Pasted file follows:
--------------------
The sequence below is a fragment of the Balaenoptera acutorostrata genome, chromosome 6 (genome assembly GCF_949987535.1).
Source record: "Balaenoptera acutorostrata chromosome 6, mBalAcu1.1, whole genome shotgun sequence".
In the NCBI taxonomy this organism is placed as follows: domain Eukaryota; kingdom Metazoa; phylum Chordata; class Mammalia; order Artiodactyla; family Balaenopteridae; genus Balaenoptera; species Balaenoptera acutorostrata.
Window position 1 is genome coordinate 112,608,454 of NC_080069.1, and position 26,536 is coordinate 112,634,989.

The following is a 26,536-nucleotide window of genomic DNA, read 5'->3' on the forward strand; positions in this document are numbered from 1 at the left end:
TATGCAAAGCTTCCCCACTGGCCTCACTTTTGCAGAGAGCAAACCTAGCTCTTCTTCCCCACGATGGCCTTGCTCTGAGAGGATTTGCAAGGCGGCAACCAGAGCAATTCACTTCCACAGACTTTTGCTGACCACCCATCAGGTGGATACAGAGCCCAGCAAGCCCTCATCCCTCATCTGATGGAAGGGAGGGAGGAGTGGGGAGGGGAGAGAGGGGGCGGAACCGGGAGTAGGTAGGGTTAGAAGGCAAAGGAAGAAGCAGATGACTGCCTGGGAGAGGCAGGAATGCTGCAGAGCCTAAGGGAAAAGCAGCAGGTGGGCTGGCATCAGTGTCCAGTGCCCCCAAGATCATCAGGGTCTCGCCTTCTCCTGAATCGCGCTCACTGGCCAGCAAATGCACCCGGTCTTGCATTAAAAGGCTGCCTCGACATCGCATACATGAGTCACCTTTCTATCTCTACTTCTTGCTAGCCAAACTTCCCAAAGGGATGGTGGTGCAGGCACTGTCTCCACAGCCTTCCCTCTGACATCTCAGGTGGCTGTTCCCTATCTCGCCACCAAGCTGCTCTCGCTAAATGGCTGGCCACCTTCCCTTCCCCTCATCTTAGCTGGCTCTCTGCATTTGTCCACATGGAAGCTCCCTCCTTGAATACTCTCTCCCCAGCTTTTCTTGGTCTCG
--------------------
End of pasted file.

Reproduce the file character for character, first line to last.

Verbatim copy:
The sequence below is a fragment of the Balaenoptera acutorostrata genome, chromosome 6 (genome assembly GCF_949987535.1).
Source record: "Balaenoptera acutorostrata chromosome 6, mBalAcu1.1, whole genome shotgun sequence".
In the NCBI taxonomy this organism is placed as follows: domain Eukaryota; kingdom Metazoa; phylum Chordata; class Mammalia; order Artiodactyla; family Balaenopteridae; genus Balaenoptera; species Balaenoptera acutorostrata.
Window position 1 is genome coordinate 112,608,454 of NC_080069.1, and position 26,536 is coordinate 112,634,989.

The following is a 26,536-nucleotide window of genomic DNA, read 5'->3' on the forward strand; positions in this document are numbered from 1 at the left end:
TATGCAAAGCTTCCCCACTGGCCTCACTTTTGCAGAGAGCAAACCTAGCTCTTCTTCCCCACGATGGCCTTGCTCTGAGAGGATTTGCAAGGCGGCAACCAGAGCAATTCACTTCCACAGACTTTTGCTGACCACCCATCAGGTGGATACAGAGCCCAGCAAGCCCTCATCCCTCATCTGATGGAAGGGAGGGAGGAGTGGGGAGGGGAGAGAGGGGGCGGAACCGGGAGTAGGTAGGGTTAGAAGGCAAAGGAAGAAGCAGATGACTGCCTGGGAGAGGCAGGAATGCTGCAGAGCCTAAGGGAAAAGCAGCAGGTGGGCTGGCATCAGTGTCCAGTGCCCCCAAGATCATCAGGGTCTCGCCTTCTCCTGAATCGCGCTCACTGGCCAGCAAATGCACCCGGTCTTGCATTAAAAGGCTGCCTCGACATCGCATACATGAGTCACCTTTCTATCTCTACTTCTTGCTAGCCAAACTTCCCAAAGGGATGGTGGTGCAGGCACTGTCTCCACAGCCTTCCCTCTGACATCTCAGGTGGCTGTTCCCTATCTCGCCACCAAGCTGCTCTCGCTAAATGGCTGGCCACCTTCCCTTCCCCTCATCTTAGCTGGCTCTCTGCATTTGTCCACATGGAAGCTCCCTCCTTGAATACTCTCTCCCCAGCTTTTCTTGGTCTCG